Two papers in the last week contribute data to the discussion about whether GM crops and cloned cows are safe. The answer is affirmative. Sorry, Greenpeace; science trumps ideology, at least in this case. Fortunately, Toto, this isn't Kansas.
"Insect-Resistant GM Rice in Farmer's Fields: Assessing Productivity and Health Effects in China", by Huang et al in last week's Science, describes a controlled study of a field trial that shows clear evidence for a reduction in use of pesticides, higher crop yields, and improved health of the farmers. Receipt of GM and non-GM strains for planting was randomized amongst participating farmers, facilitating analysis of the effects of genetic modification. The results speak for themselves:
This study provides evidence that there are positive impacts of the insect-resistant GM rice on productivity and farmer health. Insect resistant GM rice yields were 6 to 9% higher than conventional varieties, with an 80% reduction in pesticide usage and a reduction in their adverse health effects. Such high potential benefits suggest that produces from China's plant biotechnology industry could be an effective way to increase both competitiveness internationally and rural economies domestically. The benefits are only magnified if the health benefits are added.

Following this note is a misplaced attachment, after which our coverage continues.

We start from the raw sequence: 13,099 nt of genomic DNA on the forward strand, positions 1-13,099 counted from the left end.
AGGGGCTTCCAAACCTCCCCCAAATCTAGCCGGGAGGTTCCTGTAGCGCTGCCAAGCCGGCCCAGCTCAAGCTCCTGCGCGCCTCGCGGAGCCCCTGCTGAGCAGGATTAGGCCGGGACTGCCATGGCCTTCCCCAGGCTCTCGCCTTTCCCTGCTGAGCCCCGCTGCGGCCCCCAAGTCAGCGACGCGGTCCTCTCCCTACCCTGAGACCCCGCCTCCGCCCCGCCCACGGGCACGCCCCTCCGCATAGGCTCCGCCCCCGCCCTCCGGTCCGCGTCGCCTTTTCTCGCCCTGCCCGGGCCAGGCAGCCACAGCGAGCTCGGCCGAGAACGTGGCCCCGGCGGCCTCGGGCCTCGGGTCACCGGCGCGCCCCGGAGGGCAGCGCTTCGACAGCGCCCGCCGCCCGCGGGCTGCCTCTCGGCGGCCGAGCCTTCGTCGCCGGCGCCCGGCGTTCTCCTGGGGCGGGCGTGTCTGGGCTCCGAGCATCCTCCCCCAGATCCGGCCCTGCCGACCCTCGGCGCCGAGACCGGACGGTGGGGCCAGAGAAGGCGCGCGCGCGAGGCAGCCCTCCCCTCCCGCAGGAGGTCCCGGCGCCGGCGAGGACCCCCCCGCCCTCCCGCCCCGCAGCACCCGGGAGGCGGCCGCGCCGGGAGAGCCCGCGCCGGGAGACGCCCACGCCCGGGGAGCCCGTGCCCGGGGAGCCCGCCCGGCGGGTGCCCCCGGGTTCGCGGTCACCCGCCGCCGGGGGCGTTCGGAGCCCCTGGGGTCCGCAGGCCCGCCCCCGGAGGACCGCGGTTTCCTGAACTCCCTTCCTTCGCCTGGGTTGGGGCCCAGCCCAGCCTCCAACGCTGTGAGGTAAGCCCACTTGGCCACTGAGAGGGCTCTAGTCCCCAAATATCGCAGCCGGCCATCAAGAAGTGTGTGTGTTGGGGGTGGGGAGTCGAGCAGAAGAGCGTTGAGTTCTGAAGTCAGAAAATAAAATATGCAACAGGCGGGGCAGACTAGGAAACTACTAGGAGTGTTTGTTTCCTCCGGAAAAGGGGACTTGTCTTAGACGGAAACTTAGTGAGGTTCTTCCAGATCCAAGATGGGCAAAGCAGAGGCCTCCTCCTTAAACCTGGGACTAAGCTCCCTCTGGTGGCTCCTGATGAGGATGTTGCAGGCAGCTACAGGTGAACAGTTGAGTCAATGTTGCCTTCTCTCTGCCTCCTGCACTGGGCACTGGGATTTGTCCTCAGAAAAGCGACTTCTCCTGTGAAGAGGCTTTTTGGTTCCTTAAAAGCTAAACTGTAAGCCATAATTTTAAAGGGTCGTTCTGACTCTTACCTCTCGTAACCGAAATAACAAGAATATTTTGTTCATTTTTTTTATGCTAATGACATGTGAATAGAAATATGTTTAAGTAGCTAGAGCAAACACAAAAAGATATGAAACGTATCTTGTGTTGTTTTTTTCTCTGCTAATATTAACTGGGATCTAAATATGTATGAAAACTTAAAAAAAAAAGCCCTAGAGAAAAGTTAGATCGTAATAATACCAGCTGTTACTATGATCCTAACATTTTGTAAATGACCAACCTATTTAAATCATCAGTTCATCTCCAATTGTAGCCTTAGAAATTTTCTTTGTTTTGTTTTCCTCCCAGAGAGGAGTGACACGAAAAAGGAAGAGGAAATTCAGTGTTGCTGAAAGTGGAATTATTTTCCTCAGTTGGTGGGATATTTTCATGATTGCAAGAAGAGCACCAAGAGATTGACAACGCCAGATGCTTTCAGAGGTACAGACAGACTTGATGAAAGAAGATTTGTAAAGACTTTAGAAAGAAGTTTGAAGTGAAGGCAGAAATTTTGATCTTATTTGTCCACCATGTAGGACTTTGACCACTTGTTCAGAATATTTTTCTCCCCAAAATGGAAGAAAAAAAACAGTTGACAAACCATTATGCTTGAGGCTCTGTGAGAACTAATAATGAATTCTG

There has been considerable discussion about the health and economic impacts of GM food crops, with neither side having much data on their side. This is particularly important for China, because they want to commercialize both strains studied in the field trial, which makes any uncertainty a threat to success in the market. Now, however, the evidence indicates GM food crops are both safe and economically superior.
And it isn't just biotech plants that are proving safe. In a paper in last week's PNAS, Tian et al studied the composition of milk and beef from cloned cattle. Milk from the cloned cattle was virtually identical to control animals as determined by measuring fat content, lactose content, and protein composition. The beef cattle were cloned from a bull chosen because of a high fat marbling score; unsurprisingly the clones demonstrated a high fat content as well.
The authors note that while only small number of animals were studied in this pilot project, "most parameters of the composition of the meat and milk from somatic animal clones were not significantly different from those of their genetically matched comparators or industry beef comparators, and that all parameters examined in this study were within the normal range of beef and dairy products approved for human consumption".